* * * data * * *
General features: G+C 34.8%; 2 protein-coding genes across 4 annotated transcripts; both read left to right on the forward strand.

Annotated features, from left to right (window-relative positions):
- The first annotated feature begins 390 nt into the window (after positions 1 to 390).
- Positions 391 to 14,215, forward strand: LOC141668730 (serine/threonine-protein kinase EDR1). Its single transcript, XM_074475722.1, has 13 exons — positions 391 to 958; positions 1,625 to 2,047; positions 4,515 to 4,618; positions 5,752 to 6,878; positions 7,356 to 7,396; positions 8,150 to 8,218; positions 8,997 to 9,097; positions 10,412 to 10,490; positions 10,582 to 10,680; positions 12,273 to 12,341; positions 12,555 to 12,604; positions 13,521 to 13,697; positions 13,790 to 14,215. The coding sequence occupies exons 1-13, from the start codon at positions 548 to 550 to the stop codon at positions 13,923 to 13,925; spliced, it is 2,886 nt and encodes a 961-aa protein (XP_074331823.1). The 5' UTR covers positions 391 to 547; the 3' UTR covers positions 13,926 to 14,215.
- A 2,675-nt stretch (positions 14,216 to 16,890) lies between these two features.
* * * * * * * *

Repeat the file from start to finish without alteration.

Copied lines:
General features: G+C 34.8%; 2 protein-coding genes across 4 annotated transcripts; both read left to right on the forward strand.

Annotated features, from left to right (window-relative positions):
- The first annotated feature begins 390 nt into the window (after positions 1 to 390).
- Positions 391 to 14,215, forward strand: LOC141668730 (serine/threonine-protein kinase EDR1). Its single transcript, XM_074475722.1, has 13 exons — positions 391 to 958; positions 1,625 to 2,047; positions 4,515 to 4,618; positions 5,752 to 6,878; positions 7,356 to 7,396; positions 8,150 to 8,218; positions 8,997 to 9,097; positions 10,412 to 10,490; positions 10,582 to 10,680; positions 12,273 to 12,341; positions 12,555 to 12,604; positions 13,521 to 13,697; positions 13,790 to 14,215. The coding sequence occupies exons 1-13, from the start codon at positions 548 to 550 to the stop codon at positions 13,923 to 13,925; spliced, it is 2,886 nt and encodes a 961-aa protein (XP_074331823.1). The 5' UTR covers positions 391 to 547; the 3' UTR covers positions 13,926 to 14,215.
- A 2,675-nt stretch (positions 14,216 to 16,890) lies between these two features.